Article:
If the proof is correct the distinction between the a priori/a posteriori and necessary/contingent becomes less clear. The same applies if identity statements are necessarily true anyway. (For some interesting comments on the proof, see Lowe 2002.) The statement that for instance “Water is identical to H2O” is (then) a statement that is necessarily true but a posteriori. If CT is the correct account of modal properties we still can keep the intuition that identity statements are contingent and a priori because counterpart theory understands the modal operator in a different way than standard modal logic.
The relationship between CT and essentialism is of interest. (Essentialism, the necessity of identity, and rigid designators form an important troika of mutual interdependence.) According to David Lewis, claims about an object's essential properties can be true or false depending on context (in Chapter 4.5 in 1986 he calls against constancy, because an absolute conception of essences is constant over the logical space of possibilities). He writes:
- But if I ask how things would be if Saul Kripke had come from no sperm and egg but had been brought by a stork, that makes equally good sense. I create a context that makes my question make sense, and to do so it has to be a context that makes origins not be essential. (Lewis 1986:252.)
Counterpart theory and rigid designators
Kripke interpreted proper names as rigid designators where a rigid designator picks out the same object in every possible world (Kripke 1980). For someone who accepts contingent identity statements the following semantic problem occurs (semantic because we deal with de dicto necessity) (Rea 1997:xxxvii).
Take a scenario that is mentioned in the paradox of coincidence. A statue (call it “Statue”) is made by melding two pieces of clay together. Those two pieces are called “Clay”. Statue and Clay seem to be identical, they exist at the same time, and we could incinerate them at the same time. The following seems true:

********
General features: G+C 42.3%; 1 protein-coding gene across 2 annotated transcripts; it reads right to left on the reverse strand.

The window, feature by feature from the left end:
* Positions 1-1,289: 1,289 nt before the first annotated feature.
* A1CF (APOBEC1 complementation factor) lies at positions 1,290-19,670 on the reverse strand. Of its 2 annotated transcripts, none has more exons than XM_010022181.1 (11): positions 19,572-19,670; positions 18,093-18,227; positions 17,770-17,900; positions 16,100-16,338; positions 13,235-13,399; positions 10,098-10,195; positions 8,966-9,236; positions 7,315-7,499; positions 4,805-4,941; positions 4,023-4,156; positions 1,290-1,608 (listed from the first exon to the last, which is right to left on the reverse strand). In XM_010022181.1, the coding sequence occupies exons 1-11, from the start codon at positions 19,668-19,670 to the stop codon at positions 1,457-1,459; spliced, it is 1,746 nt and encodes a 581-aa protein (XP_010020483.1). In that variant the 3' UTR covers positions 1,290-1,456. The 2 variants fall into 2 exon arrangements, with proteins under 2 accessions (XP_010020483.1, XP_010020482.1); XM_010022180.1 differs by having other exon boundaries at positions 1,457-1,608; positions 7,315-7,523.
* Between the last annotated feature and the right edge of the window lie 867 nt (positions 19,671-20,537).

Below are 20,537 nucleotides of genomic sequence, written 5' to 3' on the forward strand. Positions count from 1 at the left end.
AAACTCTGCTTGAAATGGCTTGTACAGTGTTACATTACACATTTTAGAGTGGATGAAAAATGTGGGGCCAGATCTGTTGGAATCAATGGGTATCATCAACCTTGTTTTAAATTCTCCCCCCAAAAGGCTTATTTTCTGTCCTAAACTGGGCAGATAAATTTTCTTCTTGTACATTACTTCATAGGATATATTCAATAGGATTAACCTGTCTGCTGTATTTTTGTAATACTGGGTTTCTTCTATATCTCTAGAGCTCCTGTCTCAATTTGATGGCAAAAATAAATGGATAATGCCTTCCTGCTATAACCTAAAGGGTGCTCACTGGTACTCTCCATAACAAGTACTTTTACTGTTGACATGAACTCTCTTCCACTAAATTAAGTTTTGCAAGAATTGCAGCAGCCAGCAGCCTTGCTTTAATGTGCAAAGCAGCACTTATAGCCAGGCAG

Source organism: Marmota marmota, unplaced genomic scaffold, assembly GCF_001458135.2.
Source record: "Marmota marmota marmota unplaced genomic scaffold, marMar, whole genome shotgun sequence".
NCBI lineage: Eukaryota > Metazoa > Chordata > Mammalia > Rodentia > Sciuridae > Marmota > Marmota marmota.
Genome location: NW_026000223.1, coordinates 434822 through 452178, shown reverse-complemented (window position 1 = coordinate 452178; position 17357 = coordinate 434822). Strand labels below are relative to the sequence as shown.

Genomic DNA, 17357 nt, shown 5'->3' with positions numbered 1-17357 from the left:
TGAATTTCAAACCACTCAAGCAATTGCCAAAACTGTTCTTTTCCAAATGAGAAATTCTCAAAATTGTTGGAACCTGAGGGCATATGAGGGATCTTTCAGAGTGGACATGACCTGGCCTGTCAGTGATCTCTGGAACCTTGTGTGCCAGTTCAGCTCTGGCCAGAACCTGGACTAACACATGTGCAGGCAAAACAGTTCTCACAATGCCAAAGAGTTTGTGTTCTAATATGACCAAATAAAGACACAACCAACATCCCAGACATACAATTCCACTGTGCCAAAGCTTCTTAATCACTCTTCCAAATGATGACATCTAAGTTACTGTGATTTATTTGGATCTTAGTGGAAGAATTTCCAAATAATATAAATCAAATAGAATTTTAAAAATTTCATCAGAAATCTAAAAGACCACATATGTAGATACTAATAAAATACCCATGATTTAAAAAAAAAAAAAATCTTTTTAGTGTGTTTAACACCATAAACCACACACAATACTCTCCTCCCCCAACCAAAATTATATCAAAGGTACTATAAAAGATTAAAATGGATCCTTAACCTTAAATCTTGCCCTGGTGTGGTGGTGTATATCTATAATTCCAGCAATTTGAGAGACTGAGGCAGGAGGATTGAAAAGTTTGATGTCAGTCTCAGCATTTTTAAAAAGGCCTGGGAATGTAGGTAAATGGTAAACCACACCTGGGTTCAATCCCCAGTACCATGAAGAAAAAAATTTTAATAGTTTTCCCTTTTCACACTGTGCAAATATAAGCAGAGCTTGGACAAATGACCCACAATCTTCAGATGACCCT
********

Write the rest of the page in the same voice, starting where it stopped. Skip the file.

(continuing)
- (7) Necessarily, if Statue exists then Statue is identical to Statue.
- (8) Necessarily, if Statue exists then Statue is identical to Clay
is false, because it seems possible that Statue could have been made out of two different pieces of clay, and thus its identity to Clay is not necessary.
Counterpart theory, qua-identity, and individual concepts can offer solutions to this problem.
Arguments for inconstancy
Ted Sider gives roughly the following argument (Sider 2001:223). There is inconstancy if a proposition about the essence of an object is true in one context and false in another. C-relation is a similarity relation. What is similar in one dimension is not similar in another dimension. Therefore, the C-relation can have the same difference and express inconstant judgements about essences.
David Lewis offers another argument. The paradox of coincidence can be solved if we accept inconstancy. We can then say that it is possible for a dishpan and a piece of plastic to coincide, in some context. That context can then be described using CT.
Counterpart theory compared to qua-theory and individual concepts
We assume that contingent identity is real. Then it is informative to compare CT with other theories about how to handle de re representations.
Kit Fine (1982) and Alan Gibbard (1975) (according to Rea 1997) are defences of qua-theory. According to qua-theory we can talk about some of an object's modal properties. The theory is handy if we don't think it is possible for Socrates to be identical with a piece of bread or a stone. Socrates qua person is essentially a person.
According to Rudolf Carnap, in modal contexts variables refer to individual concepts instead of individuals. An individual concept is then defined as a function of individuals in different possible worlds. Basically, individual concepts deliver semantic objects or abstract functions instead of real concrete entities as in CT.